How ‘social salary’ will fuel sharing economy

How ‘social salary’ will fuel sharing economy.

We had our blog posted on the Virgin Entrepreneur website. Yes, that’s Richard Branson’s Virgin, so we’re very excited here at Mobbr : ) Here’s the original link, and the full text is below.

http://www.virgin.com/entrepreneur/how-social-salary-will-fuel-the-sharing-economy

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Getting work done better, faster and cheaper. That’s what every business wants and that’s what they could easily achieve if only they would redesign their processes to facilitate social collaboration…

Github, Quora and Wikipedia are examples of platforms that create immense value by crowdsourcing skills and labor through collaborative social processes. But then why is it that most businesses still don’t work like that? Why have most corporate intranets become digital wastelands? And what would it take to bring the enormous potential of crowdsourced labor into the corporate mainstream?
Since its inception in the nineties, the potential of the Internet to disrupt and improve business processes was met with high expectations. But as far as the organisation of labor goes, most companies did not redesign their processes but merely digitalized them. Companies stayed caught in the industrial, linear model of organisation that they still considered the best alternative. The disruption never really happened on the inside. But with the advent of the social Internet, merely digitized organisations are not creating the impact they want to see.
Now we are seeing the rise of an alternative organizational model: the platform. 6 out of the 10 top global brands have platform-based business models. Platforms help to leverage a community or an ecosystem of external stakeholders who create value and productivity. The disruption is happening from the outside, as entire industries are being turned upside down: for example the traditional banks are being eaten by a host of new platform-based alternatives, such as Zopa, Kickstarter and Currency Cloud. So, how is it that platforms are so successful compared to traditional players? Platforms have the characteristics that are more suitable to the way we want to work and play today.

They leverage fragmented resources.

On platforms the crowd largely creates the value. The platform itself merely functions as a lever on the (fragmented) resources that are brought onto the platform, whether it is houses on AirBnb, or knowledge and skills on Stack Overflow. These resources are varied, dynamic and customizable and more importantly can adapt and align to new parameters with astounding agility.

They follow a non-linear communication model.

Road transport has much more processing capacity than air transport, as it is not dependent on a central communication hub or control tower. Similarly, unlike industrial organizations, platforms facilitate interactions independent of hierarchy, time and place. You don’t need to be in the same room, at the same time on cue to participate in a brainstorm at one of the many brainstorming platforms online.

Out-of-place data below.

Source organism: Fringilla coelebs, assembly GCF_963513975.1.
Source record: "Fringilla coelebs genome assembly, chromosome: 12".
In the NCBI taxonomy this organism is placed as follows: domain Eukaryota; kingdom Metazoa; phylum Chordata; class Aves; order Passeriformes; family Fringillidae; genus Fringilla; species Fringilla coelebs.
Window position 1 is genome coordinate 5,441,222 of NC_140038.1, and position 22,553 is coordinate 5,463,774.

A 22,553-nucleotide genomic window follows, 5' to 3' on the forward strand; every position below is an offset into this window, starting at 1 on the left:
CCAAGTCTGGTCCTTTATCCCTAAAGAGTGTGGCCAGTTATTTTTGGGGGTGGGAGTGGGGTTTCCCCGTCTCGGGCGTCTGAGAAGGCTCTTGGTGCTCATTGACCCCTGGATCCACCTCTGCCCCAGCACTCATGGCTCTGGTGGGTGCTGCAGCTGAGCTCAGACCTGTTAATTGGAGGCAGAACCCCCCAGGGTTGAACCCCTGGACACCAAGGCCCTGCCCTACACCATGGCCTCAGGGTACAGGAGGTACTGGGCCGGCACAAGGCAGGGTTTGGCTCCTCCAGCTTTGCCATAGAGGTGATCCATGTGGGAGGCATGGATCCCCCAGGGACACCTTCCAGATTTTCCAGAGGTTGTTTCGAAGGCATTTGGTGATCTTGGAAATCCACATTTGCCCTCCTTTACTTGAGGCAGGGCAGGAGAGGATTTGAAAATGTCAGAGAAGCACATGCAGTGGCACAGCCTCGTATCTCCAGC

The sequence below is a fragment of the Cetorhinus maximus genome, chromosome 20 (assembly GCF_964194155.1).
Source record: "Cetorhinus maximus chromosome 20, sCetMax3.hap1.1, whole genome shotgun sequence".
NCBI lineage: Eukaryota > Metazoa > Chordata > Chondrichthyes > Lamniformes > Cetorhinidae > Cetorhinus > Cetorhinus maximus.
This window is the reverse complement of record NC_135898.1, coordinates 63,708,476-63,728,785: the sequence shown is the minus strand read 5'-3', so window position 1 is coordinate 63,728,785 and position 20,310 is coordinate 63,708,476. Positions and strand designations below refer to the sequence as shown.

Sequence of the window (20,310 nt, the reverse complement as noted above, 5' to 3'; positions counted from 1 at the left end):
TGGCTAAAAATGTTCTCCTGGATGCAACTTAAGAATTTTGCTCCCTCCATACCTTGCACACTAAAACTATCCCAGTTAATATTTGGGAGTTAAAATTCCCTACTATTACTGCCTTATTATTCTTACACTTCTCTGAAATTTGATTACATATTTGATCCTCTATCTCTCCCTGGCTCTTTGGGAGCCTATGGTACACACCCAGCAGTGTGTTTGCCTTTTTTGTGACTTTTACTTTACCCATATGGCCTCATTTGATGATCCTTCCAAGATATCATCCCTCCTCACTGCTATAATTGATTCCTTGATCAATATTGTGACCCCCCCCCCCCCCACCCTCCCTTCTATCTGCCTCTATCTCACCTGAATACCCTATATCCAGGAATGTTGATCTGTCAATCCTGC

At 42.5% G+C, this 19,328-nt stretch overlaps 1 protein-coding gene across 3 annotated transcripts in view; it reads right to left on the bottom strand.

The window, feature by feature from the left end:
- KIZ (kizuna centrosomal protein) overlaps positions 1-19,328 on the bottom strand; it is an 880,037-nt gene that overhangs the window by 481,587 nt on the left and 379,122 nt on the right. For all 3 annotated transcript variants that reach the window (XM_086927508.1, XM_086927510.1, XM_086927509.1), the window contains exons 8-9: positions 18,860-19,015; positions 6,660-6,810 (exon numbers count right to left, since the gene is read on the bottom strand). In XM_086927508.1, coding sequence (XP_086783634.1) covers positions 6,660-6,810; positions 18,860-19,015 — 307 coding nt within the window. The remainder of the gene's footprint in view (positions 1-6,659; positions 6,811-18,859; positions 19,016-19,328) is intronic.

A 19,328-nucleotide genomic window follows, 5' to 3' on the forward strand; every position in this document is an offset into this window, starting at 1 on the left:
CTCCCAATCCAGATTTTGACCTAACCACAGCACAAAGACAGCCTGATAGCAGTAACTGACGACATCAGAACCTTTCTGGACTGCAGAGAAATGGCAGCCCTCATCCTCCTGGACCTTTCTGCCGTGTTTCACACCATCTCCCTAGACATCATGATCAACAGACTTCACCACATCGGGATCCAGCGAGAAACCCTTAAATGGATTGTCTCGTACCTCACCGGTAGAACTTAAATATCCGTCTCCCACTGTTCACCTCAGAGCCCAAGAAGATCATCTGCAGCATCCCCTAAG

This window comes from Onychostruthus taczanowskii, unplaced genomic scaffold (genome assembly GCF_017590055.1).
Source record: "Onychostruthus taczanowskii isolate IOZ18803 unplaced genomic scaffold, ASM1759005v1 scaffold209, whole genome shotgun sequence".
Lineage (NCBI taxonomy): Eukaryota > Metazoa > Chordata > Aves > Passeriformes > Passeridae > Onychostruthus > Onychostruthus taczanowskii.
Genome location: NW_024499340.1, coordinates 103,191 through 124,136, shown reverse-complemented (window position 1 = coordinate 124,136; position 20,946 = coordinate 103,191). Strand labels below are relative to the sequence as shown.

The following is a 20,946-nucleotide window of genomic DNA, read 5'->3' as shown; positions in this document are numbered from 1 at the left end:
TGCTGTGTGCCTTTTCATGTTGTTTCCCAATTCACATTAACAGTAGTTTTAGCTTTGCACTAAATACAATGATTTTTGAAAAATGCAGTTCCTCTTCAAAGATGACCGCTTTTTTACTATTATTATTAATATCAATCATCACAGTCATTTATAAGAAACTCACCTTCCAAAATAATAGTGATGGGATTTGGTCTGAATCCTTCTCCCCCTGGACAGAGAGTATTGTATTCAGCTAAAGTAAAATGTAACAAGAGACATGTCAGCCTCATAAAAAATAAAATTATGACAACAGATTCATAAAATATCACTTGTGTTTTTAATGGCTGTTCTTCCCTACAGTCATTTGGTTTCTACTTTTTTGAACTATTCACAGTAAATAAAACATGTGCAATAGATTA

They self organise.

Platforms stimulate decentralized decision-making with the capability to filter and highlight the best ideas, resources and solutions through social and crowd interaction. Imagine the amount of innovation that has been produced in the App Store. Even if you would have hired the 1.000 best innovators in the world, it could never have been planned. It just happened.
In other words, a new paradigm of organisation is emerging and for traditional businesses there are only two options: adapt or perish. The role of labor is entirely changing. To survive, businesses need to start making their processes more ‘social’.
Needless to say that this reaches far beyond introducing Yammer. What is necessary is to gradually start crowdsourcing desired results. Why not crowdsource your software development with Gitlab? Why not crowdsource your customer service, like GiffGaff does? Why not open up your Salesforce.com processes to the (inner- or outer-)crowd and stimulate people to share their contacts instead of protecting them?
An important hurdle for businesses to adopt social collaboration is that this way of working requires a totally different reward system. After all, how do you motivate people to contribute in a way that is not only fun but also productive? As most of these collaboration platforms measure individual participation, it becomes possible to reward the crowd individually based on the actual value they contribute with traditional money or with crypto currencies, if you like.
Mobbr is the first and only payment system that is especially designed for this collaborative economy. It offers unique crowd payment functionality that allows for payments to multiple contributors on a platform with a single click.
In addition, the Mobbr platform allows businesses and professionals to match skills to tasks, and to find suitable collaboration websites and crowdsourcing platforms to facilitate those tasks. In other words, it aims to make it as easy as possible for companies to make the transition to this new, much more effective way of working and organizing.
The collaborative economy will radically change the way people work and earn money. The distinction between internal and external workers will increasingly blur. There will be no jobs, only tasks. Collaboration platforms will become the offices and factories of the future. People will have a totally diversified portfolio of income sources as they build reputation by bringing in their assets and workforce into social collaboration platforms. And they will be paid for it with ‘social salary’.

Posted 10th October by 
Published on our Hercolab Blog with permission from Mobbr.